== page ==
Editor’s Note: Decisions, Decisions, Decisions

2002 Volume 5 Issue 1

I’ve decided I’m going to have a nervous breakdown the next time I’m in a coffee shop. At least I think I will…maybe. My computer has a nervous breakdown whenever it is faced with too many decisions, so I figure, “Why can’t I?” The next time I’ve narrowed it down to a choice between a tall decaf vanilla latte with no froth, and a grande caffeinated vanilla latte with froth, I think I’m just going to freeze, turn blue and blink. That’s what my computer does, and apparently it is perfectly acceptable because I see people everywhere staring at frozen, blue blinking screens at least once a day. The thing is, I can’t decide. I have decided that ambivalence may or may not be my problem.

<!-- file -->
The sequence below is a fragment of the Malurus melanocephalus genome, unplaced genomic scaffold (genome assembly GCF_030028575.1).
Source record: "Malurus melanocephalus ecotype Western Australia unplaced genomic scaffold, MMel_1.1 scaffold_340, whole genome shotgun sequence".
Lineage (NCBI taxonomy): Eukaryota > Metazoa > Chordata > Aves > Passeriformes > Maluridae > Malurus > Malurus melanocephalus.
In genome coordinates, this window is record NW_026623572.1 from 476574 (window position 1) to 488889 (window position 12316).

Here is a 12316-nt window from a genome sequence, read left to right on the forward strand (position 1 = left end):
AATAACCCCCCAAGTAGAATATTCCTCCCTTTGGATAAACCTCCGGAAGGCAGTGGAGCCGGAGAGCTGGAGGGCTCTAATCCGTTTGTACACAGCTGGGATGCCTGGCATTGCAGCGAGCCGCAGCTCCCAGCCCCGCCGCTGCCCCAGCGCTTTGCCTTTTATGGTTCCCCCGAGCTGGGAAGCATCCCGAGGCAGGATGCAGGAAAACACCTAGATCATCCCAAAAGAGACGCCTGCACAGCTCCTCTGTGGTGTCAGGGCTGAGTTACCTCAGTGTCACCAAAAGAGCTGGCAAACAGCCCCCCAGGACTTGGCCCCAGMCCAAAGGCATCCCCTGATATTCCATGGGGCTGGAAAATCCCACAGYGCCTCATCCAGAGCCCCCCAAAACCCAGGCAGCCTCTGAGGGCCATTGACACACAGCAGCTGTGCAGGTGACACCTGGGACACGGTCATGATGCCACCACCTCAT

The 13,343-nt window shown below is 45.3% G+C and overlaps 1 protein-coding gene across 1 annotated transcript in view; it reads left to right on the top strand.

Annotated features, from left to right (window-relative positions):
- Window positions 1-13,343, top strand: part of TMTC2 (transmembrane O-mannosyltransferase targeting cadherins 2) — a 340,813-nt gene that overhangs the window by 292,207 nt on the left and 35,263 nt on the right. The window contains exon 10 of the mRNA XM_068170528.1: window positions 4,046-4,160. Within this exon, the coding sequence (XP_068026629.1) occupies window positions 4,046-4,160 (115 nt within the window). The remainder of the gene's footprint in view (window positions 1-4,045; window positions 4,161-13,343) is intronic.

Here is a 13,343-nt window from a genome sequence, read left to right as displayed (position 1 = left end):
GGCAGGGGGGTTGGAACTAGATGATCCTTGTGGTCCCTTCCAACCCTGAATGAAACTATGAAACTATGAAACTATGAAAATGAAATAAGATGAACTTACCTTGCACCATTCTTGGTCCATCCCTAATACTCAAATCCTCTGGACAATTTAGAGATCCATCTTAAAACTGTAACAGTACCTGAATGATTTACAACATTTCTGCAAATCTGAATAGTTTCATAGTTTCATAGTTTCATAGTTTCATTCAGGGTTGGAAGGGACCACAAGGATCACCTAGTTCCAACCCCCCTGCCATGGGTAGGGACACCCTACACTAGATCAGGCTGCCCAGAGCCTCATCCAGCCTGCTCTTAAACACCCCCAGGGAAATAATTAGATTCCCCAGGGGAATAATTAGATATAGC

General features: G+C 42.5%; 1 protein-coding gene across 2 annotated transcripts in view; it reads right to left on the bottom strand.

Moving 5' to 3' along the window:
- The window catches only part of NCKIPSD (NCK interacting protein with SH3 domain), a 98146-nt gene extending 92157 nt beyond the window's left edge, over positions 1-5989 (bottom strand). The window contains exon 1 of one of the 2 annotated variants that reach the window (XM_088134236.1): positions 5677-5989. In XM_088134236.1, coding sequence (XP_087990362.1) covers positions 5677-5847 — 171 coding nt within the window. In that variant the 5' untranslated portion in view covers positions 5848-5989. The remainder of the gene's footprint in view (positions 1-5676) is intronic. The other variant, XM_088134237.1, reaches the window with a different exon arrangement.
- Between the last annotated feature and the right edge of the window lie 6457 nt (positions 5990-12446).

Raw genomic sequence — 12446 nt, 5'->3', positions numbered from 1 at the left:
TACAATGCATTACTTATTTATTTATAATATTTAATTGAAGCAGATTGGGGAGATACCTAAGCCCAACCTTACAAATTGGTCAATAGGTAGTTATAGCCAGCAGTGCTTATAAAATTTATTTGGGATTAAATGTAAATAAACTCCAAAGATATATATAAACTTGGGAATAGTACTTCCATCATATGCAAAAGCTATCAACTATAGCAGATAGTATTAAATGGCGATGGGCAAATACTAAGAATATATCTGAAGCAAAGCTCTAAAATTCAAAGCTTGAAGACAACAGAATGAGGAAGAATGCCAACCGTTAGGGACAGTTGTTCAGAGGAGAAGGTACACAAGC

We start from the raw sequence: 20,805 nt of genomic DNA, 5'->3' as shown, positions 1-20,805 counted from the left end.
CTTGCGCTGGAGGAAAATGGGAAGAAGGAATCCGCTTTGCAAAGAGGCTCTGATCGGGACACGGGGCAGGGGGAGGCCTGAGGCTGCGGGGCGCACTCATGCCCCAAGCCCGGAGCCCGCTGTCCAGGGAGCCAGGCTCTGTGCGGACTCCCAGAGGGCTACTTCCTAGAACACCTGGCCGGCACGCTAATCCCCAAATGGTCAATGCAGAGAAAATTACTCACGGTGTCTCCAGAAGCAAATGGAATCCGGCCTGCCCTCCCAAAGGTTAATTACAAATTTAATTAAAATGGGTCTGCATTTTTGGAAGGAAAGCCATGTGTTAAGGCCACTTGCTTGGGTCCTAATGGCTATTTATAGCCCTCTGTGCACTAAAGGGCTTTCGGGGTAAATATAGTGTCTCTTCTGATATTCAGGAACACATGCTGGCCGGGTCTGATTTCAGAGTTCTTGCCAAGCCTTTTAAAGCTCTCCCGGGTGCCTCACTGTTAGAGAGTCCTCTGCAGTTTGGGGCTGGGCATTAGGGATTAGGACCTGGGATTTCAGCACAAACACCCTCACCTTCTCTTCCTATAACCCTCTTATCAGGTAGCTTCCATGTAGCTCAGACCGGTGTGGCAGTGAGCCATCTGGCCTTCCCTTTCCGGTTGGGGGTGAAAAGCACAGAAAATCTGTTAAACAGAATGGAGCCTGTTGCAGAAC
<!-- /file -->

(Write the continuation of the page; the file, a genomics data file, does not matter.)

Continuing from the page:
Charla Griffy-Brown, PhD




Unfortunately, ambivalence may have been a luxury of the last decade of extraordinary prosperity. In the current recessionary times, I don’t think any of us can afford to be ambivalent. The astronomical growth of wealth over the previous decade and its sudden contraction left most of us in angst-ridden corporate America at a very definite crossroads. In many cases, “To be, or not to be,” seems to be very real nagging question. We have to make decisions. Sometimes these are tough decisions.